Tag Archives: disillusionment

The graduate’s quandary

9 Jun

It’s that time again. The time for job applications, numerical and verbal tests, presentations, assessment days and interviews. I hate it.

It’s not that I don’t understand the need to demonstrate your capability for the position you’re applying for; it’s more the never-ending hoops you have to jump through to show you’re the right fit for a company, or perhaps the malleable sort so you can eventually become the right fit. It seems determination and resilience are qualities that are valued far more highly than your skillset and whether you would work well in the company you’re applying to.

I’ve come out of assessment days and job interviews feeling like I’ve literally undergone a physical and mental endurance test. I remember an assessment day for a PR job where the organisers had clearly watched far too much of The Apprentice as halfway through the day, they decided it would be a good idea to name those that weren’t quite up to scratch in front of everyone and send them home. I still cringe at the memory.

In my experience, I feel this has spawned two extremes of graduates. Those arrogant, look-at-me types with CVs as long as your arm and an air of self-assurance (or perhaps self-obsession) that follows them like a bad smell. Then you have the disillusioned types, the graduates that have come out of university realising that it’s not entirely feasible to change the world by getting that amazingly cool job working in the Philippines – maybe it’s better to be an accountant instead. After all, there are definite perks – a ‘stable’, professional job… and spreadsheets aren’t that bad.

I think it’s a result of growing up and thinking you can be anything you want to be. Don’t get me wrong, I don’t think it’s a bad thing to be encouraged to follow your dreams and believe in your abilities but I think a lot of my generation expect it to be handed on a plate and I’m probably no exception. And when it turns out that you might just need to work a little bit to fulfil your dream to become an astronaut, some people get furious, then depressed, and then just try and apply for a graduate scheme.

Which is harder than you might anticipate…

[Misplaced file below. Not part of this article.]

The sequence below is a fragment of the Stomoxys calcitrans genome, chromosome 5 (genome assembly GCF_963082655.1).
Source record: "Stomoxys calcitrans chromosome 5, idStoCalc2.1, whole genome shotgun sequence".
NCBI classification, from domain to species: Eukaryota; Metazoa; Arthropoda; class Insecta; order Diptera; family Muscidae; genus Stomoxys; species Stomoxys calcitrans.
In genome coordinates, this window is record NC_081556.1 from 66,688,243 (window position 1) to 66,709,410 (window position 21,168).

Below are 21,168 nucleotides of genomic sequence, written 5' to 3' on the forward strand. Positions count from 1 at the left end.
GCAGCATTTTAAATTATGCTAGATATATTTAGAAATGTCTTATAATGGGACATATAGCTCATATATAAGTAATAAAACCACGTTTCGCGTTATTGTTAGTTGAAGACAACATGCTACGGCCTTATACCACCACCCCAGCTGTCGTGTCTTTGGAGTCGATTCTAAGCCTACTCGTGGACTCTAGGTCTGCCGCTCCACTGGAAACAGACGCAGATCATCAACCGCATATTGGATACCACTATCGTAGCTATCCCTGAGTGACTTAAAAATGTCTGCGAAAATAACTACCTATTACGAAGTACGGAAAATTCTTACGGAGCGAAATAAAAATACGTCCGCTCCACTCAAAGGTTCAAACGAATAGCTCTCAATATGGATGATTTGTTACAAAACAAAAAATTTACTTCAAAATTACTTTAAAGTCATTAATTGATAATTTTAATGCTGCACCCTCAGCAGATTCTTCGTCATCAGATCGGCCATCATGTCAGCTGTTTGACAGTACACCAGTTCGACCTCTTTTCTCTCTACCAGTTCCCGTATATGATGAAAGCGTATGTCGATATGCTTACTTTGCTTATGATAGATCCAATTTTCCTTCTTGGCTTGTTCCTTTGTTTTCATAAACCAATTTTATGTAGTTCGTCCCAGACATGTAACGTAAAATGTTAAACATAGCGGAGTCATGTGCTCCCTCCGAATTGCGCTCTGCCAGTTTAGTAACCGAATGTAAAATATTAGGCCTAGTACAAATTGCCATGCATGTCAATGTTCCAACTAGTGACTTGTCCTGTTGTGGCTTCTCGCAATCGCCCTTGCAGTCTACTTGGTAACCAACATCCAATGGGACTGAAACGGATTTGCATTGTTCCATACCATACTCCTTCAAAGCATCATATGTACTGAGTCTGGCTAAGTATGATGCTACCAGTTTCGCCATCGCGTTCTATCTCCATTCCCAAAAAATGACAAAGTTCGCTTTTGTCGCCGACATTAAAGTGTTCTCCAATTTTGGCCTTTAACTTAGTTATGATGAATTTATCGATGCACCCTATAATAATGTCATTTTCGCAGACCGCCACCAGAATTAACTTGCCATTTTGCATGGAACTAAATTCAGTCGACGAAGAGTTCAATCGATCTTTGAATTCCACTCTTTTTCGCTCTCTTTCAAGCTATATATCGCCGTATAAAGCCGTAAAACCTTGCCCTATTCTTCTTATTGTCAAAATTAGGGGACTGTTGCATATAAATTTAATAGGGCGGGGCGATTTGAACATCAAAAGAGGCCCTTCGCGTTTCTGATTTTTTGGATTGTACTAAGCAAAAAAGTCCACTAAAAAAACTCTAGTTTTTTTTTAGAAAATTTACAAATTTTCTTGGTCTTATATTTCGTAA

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Ghost World

4 Dec

Every time I watch Ghost World, I am transported straight back to being 17 years old again.  That was around the time I was studying for my A-Levels and to escape from my world of Pure Maths and memorising facts, I’d wander round the local HMV store to browse for something that could take me away from the tedium of my daily life.  During one of these browsing sessions, I came across Ghost World and I’m bloody glad I did as it spoke VOLUMES to me as a cynical, melancholic and precocious adolescent.  And let’s face it, who hasn’t been one of those?!

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The film is actually based on a comic book by Daniel Clowes and this is carried through the film with vivid, almost cartoonish imagery.  The main character, Enid (played by the underrated Thora Birch), is a cynical, pseudo-intellectual teenager and the story follows her and her best friend, Rebecca (played by a baby Scarlett Johannson before she became a Hollywood clone) the summer after they graduate from high school.  Their boredom leads to them playing a cruel trick on the unsuspecting and adorable Seymour, who is played by the amazing Steve Buscemi.  Both eccentric misfits with Seymour openly acknowledging that he ‘can’t relate to 99% of humanity’, their relationship develops into one of genuine affection and Birch and Buscemi play their parts superbly.   Enid’s witticisms and sense of superiority over the rest of society is something familiar to most teenagers, and her increasing confusion as she wrestles with the elusive  question of ‘What’s this all about?’  results in a moving, poignant conclusion.

The sense of apathy and restlessness that pervades the film is key to its beauty, along with its gorgeous cinematography and the soundtrack (which made me start listening to 60’s Bollywood music).  The script is incredibly clever and speaks volumes about how utterly alone and fearful you can feel after school, in a world that values the superficial (demonstrated hilariously by Enid’s caricature of an Art Teacher, who humiliated Enid’s drawings by dismissing them as ‘cartoons’ and praises a tampon in a cup because it contains so many “issues”).